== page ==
WIPO Arbitration and Mediation Center



The Sportsman's Guide, Inc. v. Vipercom

Case No. D2003-0145


1. The Parties

The Complainant is The Sportsman's Guide, Inc., a Minnesota corporation with headquarters in South St. Paul, Minnesota, United States of America, represented by Michael G. Frey of the law firm Killworth, Gottman, Hagan & Schaeff, L.L.P., Dayton, Ohio, United States of America.

The Respondent is Vipercom, an entity of unknown provenance, according to its registration from Joppa, Maryland, United States of America.


2. The Domain Names and Registrar

The disputed domain names (disputed domain names ) are <sportsmanguides.com> and <sportsmenguides.com>. Both are registered with Register.com, New York, New York, United States of America (the Registrar).


3. Procedural History

The Complaint was filed with the WIPO Arbitration and Mediation Center (the Center) on February 25 (email) and 27 (hard copy), 2003. On February 26, 2003, the Center transmitted by email to the Registrar a request for registrar verification in connection with the disputed domain names . On February 26, 2003, the Registrar transmitted by email to the Center its verification response confirming that the Respondent is listed as the registrant and providing the contact details for the administrative, billing, and technical contact. The Center verified that the Complaint satisfied the formal requirements of the Uniform Domain Name Dispute Resolution Policy (the Policy), the Rules for Uniform Domain Name Dispute Resolution Policy (the Rules), and the WIPO Supplemental Rules for Uniform Domain Name Dispute Resolution Policy (the Supplemental Rules).

In accordance with Rules 2(a) and 4(a), on March 5, 2003, the Center formally notified the Respondent of the Complaint, and dispatched the Complaint to Respondent by post/courier, telefax, and email, in each instance to the address provided in the Complaint and by the Registrar. This proceeding commenced on this date.

Under Rule 5(a), the Response was due March 26, 2003. The Respondent did not submit any response. On March 28, 2003, the Center notified the Respondent of its default.

The Center appointed Richard G. Lyon as the Sole Panelist on April 2, 2003. I submitted my Statement of Acceptance and Declaration of Impartiality and Independence, as required by the Center to ensure compliance with Rule 7.


4. Jurisdiction

A preliminary issue in cases such as this one, where no Response has been filed, is whether the Panel has obtained jurisdiction over the Respondent. Rule 10(b) requires that "each Party [be] given a fair opportunity to present its case." Rule 2(a) requires that the Center employ "reasonably available means calculated to achieve actual notice to Respondent."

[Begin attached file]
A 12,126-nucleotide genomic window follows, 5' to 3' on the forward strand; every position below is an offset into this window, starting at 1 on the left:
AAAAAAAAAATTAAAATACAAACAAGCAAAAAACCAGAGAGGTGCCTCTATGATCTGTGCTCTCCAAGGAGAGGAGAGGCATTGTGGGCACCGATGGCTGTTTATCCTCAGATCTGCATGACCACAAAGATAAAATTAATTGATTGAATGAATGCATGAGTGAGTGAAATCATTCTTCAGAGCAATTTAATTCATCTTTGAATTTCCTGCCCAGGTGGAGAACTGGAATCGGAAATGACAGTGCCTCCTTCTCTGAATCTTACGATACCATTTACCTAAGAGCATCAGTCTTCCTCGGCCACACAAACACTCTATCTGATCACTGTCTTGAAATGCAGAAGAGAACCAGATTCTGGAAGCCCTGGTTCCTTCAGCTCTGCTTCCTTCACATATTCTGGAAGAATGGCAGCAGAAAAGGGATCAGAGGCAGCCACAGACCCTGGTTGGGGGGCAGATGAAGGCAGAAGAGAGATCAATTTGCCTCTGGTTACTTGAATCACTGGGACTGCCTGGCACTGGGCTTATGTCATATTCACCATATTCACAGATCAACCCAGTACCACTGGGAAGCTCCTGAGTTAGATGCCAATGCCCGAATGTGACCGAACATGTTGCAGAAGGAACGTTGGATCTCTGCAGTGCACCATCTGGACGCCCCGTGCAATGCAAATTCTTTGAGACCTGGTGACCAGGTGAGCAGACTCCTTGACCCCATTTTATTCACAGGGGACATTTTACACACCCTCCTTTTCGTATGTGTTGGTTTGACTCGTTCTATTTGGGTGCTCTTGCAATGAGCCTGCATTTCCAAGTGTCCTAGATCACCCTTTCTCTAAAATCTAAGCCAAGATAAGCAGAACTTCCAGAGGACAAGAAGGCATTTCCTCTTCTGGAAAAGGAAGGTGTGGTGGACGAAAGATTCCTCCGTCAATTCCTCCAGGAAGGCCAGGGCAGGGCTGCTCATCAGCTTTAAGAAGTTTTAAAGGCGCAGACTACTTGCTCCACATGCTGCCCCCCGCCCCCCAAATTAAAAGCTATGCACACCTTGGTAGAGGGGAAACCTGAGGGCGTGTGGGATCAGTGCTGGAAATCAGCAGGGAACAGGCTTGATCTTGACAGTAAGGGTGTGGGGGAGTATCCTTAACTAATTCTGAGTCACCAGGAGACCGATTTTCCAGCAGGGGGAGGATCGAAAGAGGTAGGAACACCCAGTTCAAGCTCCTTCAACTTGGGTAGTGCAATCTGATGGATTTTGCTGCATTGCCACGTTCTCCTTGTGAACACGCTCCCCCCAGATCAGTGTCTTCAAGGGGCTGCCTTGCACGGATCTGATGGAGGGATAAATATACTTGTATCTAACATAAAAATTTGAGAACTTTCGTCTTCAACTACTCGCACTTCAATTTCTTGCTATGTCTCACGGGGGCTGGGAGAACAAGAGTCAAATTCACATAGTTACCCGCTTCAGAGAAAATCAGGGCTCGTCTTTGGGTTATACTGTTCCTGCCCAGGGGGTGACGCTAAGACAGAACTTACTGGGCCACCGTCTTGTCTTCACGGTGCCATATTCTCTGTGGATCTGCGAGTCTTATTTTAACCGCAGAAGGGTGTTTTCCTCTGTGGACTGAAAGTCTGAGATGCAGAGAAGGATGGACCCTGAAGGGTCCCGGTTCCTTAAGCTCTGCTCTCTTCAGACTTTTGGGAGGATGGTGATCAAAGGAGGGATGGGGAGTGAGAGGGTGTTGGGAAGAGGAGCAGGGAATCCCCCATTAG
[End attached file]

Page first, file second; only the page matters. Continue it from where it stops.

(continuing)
The Center employed each of the measures listed in Rule 2(a). The Center has verified that the courier service confirmed delivery and that the email transmission was not returned as undeliverable.

Respondent has consented to the Policy by contract, in its agreement with the Registrar. Even if it did not receive actual notice of the Complaint, there is no unfairness to it when the Complainant and the Center complied with the prescribed notice procedure.

I therefore find that Respondent was "treated with equality" and "given a fair opportunity to present its case" and that there is jurisdiction over Respondent and the disputed domain names .

The Panel shall issue its decision based on the Complaint, the evidence presented, the Policy, the Rules, and the Supplemental Rules.


5. Factual Background

The following factual background is taken from the Complaint. Each of the factual allegations in the Complaint is duly supported by competent evidence. The evidence consists of copies of documents, printouts of web pages, and an affidavit from a participant in the telephone conversations described below.

Complainant has operated under the trade name THE SPORTSMANíS GUIDE (the Mark) for over twenty years, and has used that Mark as a service mark in connection with mail order catalog sales since at least as early as 1977, and in connection with on-line retail sales services since at least as early as 1998. Goods available through Complainantís services include clothing, camping gear, hunting and fishing gear, and other equipment of interest to outdoor enthusiasts. Complainant asserts that it currently serves over one million customers throughout the world.

Since 1998 Complainant has operated a website at "www.sportsmansguide.com", through which it offers on-line and telephone sales services and telephone shop-at-home services, and through which it provides links to information resources of interest to outdoors men. Complainantís website includes links to information pertaining to hunting, fishing, and other outdoor activities and listings of guides available for hunting and fishing outings throughout the U.S. and elsewhere.

Complainant is the owner of one Canadian and four United States federal registrations covering its Mark. It also asserts common law rights in the Mark based upon the usage described above.

Respondent registered the disputed domain names in November 2000. Complainant first discovered that Respondent had acquired the registrations two years later, in November 2002. At that time at least one of the disputed domain names resolved to a standard "Coming Soon" page developed by the Registrar. Exiting the page accessed by the <sportsmenguides.com> domain name triggered several pop-up ads.

Complainant first contacted Respondent about its registration of <sportsmenguides.com> on November 14, 2002, with a demand that it surrender the domain name. At this time Complainant was only aware of the <sportsmenguides.com> registration; it became aware of Respondentís registration of <sportsmanguides.com> through subsequent conversations with Dan Steen, the contact person for the disputed domain names . In those conversations, Mr. Steen stated that his company ran a large number of websites, most of which are adult-oriented sites, but that he did have interests in developing sites in other fields as well. Mr. Steen stated that he was unfamiliar with Complainantís business but that he was considering using the disputed domain names in connection with websites that would provide information about activities such as hunting and fishing and to provide space for hunting and fishing guides to advertise their services. Mr. Steen indicated that he might be willing to sell the disputed domain names to Complainant, but did not name a price.